Steadily the well-proportioned boat speeds down stream until the 10th of January finds the population of New-Orleans flocking en masse to the levee to welcome this name-child of their prosperous city, the steamboat "New-Orleans".
After her warm welcome at the Crescent City, the "New-Orleans" made one trip on the Ohio, and then ran from New-Orleans to Natchez until she was destroyed by fire at Baton Rouge in the Winter of 1813-14. Her life was short, but she had fulfilled her destiny. New boats followed in her wake, having as commanders and pilots the flatboatmen and bargemen of former times. Cotton, which had formerly been limited in cultivation owing to the great expense of handling such heavy freight when it was compulsory to transport it on barges, now became the staple crop. In 1820 it amounted to 600,000 bales, by 1835 it had reached 1,500,000, one-half of which was sent to the New-Orleans market. The population, too, increased marvelously, for men were not slow to flock to the rich lands bordering the Mississippi after the transportation of crops became facile and rapid.
The second boat sent down the Mississippi was the "Vesuvius", built at Pittsburg in 1814, and enrolled at New-Orleans the same year, that city being the only port where boats could be enrolled at that time, as there was no Custom House at Pittsburg nor at Cincinnati. The "Vesuvius" was commanded by Capt. De Hart, and just prior to the fight at Chalmette, Gen. Jackson took possession of her to transport arms and ammunition. She, however, was so unfortunate as to get aground, and reached New-Orleans too late for the battle. Like her predecessor, she was short lived, having burned at New-Orleans in 1816.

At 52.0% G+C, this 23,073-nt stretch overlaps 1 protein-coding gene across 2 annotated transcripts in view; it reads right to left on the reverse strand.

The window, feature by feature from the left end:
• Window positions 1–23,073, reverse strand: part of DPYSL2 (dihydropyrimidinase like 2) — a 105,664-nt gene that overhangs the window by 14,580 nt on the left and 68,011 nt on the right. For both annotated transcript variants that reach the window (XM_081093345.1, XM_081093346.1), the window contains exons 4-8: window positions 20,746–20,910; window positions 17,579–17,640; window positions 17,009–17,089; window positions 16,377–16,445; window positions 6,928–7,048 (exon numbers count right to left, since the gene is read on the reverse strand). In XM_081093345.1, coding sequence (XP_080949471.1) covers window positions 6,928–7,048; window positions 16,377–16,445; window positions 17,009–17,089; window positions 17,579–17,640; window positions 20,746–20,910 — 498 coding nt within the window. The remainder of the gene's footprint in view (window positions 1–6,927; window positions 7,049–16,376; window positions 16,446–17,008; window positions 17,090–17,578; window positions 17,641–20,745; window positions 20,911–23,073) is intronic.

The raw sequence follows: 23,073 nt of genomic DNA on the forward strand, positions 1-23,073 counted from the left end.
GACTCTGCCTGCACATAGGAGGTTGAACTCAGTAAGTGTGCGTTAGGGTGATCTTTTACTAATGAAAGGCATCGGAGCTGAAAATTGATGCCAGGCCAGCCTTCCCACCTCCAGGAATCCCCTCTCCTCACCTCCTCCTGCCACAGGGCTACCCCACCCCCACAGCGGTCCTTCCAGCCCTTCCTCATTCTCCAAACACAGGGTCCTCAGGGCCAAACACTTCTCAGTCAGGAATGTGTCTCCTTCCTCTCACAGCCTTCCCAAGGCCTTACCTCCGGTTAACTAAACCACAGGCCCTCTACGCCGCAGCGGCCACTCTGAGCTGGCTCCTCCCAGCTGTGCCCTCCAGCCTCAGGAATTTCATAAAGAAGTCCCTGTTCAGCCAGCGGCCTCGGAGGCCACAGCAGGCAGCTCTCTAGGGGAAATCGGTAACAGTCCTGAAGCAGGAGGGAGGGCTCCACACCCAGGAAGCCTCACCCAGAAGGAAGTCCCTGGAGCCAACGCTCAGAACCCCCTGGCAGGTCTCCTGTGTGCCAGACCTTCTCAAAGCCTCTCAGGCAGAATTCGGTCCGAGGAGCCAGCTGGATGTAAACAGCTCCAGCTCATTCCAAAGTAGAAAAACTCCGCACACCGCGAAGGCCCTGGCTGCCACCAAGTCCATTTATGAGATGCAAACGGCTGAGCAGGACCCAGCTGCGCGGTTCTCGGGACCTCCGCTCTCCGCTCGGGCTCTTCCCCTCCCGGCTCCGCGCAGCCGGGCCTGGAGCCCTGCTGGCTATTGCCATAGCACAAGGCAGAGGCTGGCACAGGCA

As the demands of commerce increased, new boats were supplied, until by 1820 there were fifty plying on the Mississippi, and a regular packet line was the same year established between Vicksburg and New-Orleans, the first one being the Mississippi, built in New-York, and placed originally on the Alabama River.
Under the steamboat system, travel became a luxurious pleasure, much indulged in by the river planters especially. When a journey was undertaken, a slave was stationed on the river bank to watch for the approach of a steamer; during the day he waved a white flag to signal it, during the night he burned a beacon fire on the levee and rapidly circled a blazing pine torch in the air, while in stentorian tones he cried out, “Steamboat ahoy! ahoy! ahoy! ahoy!” as the boat hove into sight; a few shrill shrieks from the whistle acknowledged the signal, a bell clanged, the steamer rounded to, a gangplank was extended from the lower deck to the shore, and the traveler had begun his journey.
From 1812 until the present time, there has been but one variation in the adopted method of steamboat signaling—a change which had its birth in a new era, a greater era than that of steam navigation, the era of freedom. The man still waves the white flag and circles the blazing torch, but since 1864 the hand with which he grasps them is that of a freedman!
Of late years the steamboat trade of New-Orleans is only a fraction of what it was previous to the laying of so many railroads through Louisiana and its sister States. Yet the levees and piers which extend back from the river some two hundred feet along the whole length of the city, and which in their days of infancy were mostly prized as yielding space for a pleasant promenade, are still a Babel of confusion, an anthill of industry.